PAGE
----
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Glycyrrhizinic Acid

We offer about 100 synthetical derivatives of Glycyrrhizin that are new and might be biologically active. You can download SD file containing the structures.

Glycyrrhizin is a triterpenoid saponin found in Glychyrrhiza glabra (licorice). Chemically, glycyrrhizin is a sulphated polysaccharide named (3-beta,20-beta)-20-carboxy-11-oxo-30-norolean-12-en-3-yl 2-O-beta-D-glucopyranuronosyl-alpha-D-glucopyranosiduronic acid. It is considered to the active constituent of the drug and the standardization of licorice is based on glycyrrhizin content. The standardized extracts of licorice sold in the market contain 20% of glychrrhizin. Glycyrrhizin is converted into glychyrrhetic acid by an enzyme, glycaronidase.

It's not water-soluble, but its ammonium salt is very soluble in water. It is a powerful sweetener, 30-50 times as potent as sucrose (table sugar). Although sweet, the taste of glycyrrhizin is different from that of sugar. Glycyrrhizin's sweetness has a slower onset than sugar's, and lingers in the mouth for some time. Additionally, its characteristic licorice flavor makes it unsuitable as a direct flavor substitute for sugar. Unlike the artificial sweetener aspartame, glycyrrhizin maintains its sweetness under heating.

In the United States, glycyrrhizin is Generally Recognized as Safe as a flavoring agent, although not as a sweetener. Glycyrrhizin is used as a flavoring in some candies, pharmaceuticals, and tobacco products. In Japan, where concern over the safety of artificial sweeteners during the 1970s led to a shift towards plant-derived sugar substitutes, glycyrrhizin is a commonly used sweetener, often used in combination with another plant-based sweetener, stevia. However, glycyrrhizin appears to have some pharmacological side effects, and the Japanese government has asked its citizens to limit their consumption to 200 milligrams per day.

Pharmacological activities

Licorice root has been used since ancient Egyptian, Greek, and Roman times in the West and in ancient China in the East. Glycyrrhiza uralensis Fisher is a common medicinal herb and crude drug in the traditional Chinese medicine used for over 1000 years [1-3]. The main bioactive components of licorice root is triterpenoid glycoside Glycyrrhizic acid (GA) to be 3-O-[β-D-gluronopyranosyl-(1->2)-β-D-glucuronopyranoside of 18β-Glycyrrhetinic acid, and its aglycone and the major metabolite, Glycyrrhetinic acid (GLA). Both compounds possesses a great variety of pharmacological and biological properties such as anti-inflammatory, anti-ulcerogenic, anti-allergic, anti-oxidant, anti-hepatotoxic, anti-tumor, and antiviral activities [3-5]. GL is one of the first lead natural glycosides used for the treatment of HIV infection and chronic hepatitis B and C [6-8]. GLA derivative to be 3-O-hemisuccinate of GLA disodium salt (carbenoxolone) has been used for the treatment of gastric ulcers[3,5]. GLA was shown high anticancer activity on skin tumors and possesses antileukaemic activity [5,7]. Novel 2-cyano substituted analogues of GLA, namely, methyl 2-cyano-3,11-dioxo-18β-olean-1,12-dien-30-oate (β-CDODA-Me) and methyl 2-cyano-3,11-dioxo-18α-olean-1,12-dien-30-oate (α-CDODA-Me) were potent peroximase proliferators-activated receptor γ agonists in colon cancer cells [8].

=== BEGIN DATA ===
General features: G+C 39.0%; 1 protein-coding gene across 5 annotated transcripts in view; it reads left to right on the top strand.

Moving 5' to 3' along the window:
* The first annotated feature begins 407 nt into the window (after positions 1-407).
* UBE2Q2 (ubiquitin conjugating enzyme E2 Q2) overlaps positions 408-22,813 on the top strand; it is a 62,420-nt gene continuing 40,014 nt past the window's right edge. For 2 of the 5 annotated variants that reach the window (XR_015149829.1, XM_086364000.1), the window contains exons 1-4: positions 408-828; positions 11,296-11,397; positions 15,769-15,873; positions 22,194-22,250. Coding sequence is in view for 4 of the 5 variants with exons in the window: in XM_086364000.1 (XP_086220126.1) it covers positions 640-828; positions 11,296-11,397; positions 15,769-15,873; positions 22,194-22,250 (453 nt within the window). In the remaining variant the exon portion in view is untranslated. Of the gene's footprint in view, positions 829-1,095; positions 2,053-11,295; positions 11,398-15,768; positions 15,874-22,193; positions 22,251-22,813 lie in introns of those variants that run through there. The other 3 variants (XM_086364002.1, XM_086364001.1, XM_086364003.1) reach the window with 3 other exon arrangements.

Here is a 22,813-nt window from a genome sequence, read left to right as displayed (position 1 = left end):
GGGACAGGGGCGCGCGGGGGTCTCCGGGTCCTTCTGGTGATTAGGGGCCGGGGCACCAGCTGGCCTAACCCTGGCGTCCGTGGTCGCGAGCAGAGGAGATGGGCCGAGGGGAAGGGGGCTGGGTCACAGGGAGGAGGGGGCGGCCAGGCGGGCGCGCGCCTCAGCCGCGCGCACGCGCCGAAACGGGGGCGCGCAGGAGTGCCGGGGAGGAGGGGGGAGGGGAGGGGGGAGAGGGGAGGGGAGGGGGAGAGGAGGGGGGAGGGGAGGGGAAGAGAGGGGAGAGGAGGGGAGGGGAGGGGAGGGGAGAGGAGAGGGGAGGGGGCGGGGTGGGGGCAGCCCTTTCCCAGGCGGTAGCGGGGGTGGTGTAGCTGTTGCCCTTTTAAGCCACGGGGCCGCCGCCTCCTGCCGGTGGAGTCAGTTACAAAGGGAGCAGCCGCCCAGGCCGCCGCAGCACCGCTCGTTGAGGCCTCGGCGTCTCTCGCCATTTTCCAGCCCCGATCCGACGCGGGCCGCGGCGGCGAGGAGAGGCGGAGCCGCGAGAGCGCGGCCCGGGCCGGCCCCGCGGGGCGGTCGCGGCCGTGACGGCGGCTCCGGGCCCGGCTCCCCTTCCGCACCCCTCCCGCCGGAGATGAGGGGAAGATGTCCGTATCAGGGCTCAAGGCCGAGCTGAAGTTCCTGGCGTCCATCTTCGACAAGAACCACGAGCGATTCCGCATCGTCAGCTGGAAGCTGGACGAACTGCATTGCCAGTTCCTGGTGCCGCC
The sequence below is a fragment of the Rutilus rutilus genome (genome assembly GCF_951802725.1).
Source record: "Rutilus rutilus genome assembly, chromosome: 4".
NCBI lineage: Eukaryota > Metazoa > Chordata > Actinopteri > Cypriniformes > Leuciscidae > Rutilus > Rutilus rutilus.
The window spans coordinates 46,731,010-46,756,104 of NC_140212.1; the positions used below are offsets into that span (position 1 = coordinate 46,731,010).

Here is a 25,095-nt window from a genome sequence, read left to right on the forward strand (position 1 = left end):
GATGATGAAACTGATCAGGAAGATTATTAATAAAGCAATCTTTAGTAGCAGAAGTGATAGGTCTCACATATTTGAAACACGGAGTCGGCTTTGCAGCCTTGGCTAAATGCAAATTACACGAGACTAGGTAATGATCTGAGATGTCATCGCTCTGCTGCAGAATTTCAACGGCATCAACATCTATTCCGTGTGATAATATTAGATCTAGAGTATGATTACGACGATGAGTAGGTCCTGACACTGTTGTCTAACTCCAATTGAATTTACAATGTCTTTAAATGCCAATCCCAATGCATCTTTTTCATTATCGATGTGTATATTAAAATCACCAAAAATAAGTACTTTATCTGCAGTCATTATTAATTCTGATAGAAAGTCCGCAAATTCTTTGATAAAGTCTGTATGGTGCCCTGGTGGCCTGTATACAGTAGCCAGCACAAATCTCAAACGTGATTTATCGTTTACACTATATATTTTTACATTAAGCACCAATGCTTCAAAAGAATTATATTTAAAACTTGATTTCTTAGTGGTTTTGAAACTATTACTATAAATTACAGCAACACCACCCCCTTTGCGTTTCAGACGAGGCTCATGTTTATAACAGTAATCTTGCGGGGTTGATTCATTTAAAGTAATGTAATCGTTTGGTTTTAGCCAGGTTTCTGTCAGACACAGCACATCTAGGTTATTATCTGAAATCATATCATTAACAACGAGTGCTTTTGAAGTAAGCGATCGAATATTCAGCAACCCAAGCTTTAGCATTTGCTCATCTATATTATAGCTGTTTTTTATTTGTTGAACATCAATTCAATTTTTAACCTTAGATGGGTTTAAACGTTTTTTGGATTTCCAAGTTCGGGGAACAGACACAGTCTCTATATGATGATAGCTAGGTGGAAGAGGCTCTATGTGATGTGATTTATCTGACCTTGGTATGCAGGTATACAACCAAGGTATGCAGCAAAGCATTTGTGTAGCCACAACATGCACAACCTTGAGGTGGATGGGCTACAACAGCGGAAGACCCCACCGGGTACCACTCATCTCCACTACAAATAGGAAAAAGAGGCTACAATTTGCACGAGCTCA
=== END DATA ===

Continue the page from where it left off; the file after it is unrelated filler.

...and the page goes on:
1. Shibata S.. A drug over the millennia: pharmacognosy, chemistry, and pharmacology of licorice. // J. Pharm. Soc. Japan, 2000, 120, 849-862.
2. Kitagawa I. Licorice root. A natural sweetener and an important ingredient in Chinese medicine. // Pure Appl. Chem., 2002, 74, 1189-1198.
3. Tolstikov G.A., Baltina L.A., Grankina V.P., Kondratenko R.M., Tolstikova T.G. Licorice: biodiversity, chemistry, and application in medicine. Novosibirsk: Academic Publishing House "Geo", 2007. 311 p.
4. Tolstikov G.A., Baltina L.A., Shults E.E., Pokrovskyi A.G. Glycyrrhizic Acid. // Russian J. Bioorg. Chem., 1997, 23, 625-642.
5. Tolstikov G.A., Baltina L.A., Serdyuk N.G.. Glycyrrhetic acid. // Pharm. Chem. J., 1998, 32, 5-14.
6. Iino S., Tango T., Matsushima T., Toda G., Miyake K., Huno K., Kumada H., Yasuda K., Kuroki T., Hirayama C., Suzuki H. Therapeutic effects of Stronger neo-minophagen C at different doses on chronic hepatitis and liver cirrosis. // Hepatology Res., 2001, 19, 31-40.
7. Logemann W., Lauria F. Antileukaemic activity of Glycyrrhetic acid. // Nature, 1990, 187, 607-608.
8. Chintharlapalli S., Papineni S., Jutooru I., McAlees A., Safe S. Structure-dependent activity of Glycyrrhetinic acid derivatives as peroxisome proliferators-activated receptor γ agonists in colon cancer cells. // Mol. Cancer Ther., 2007, 6, 1588-1598.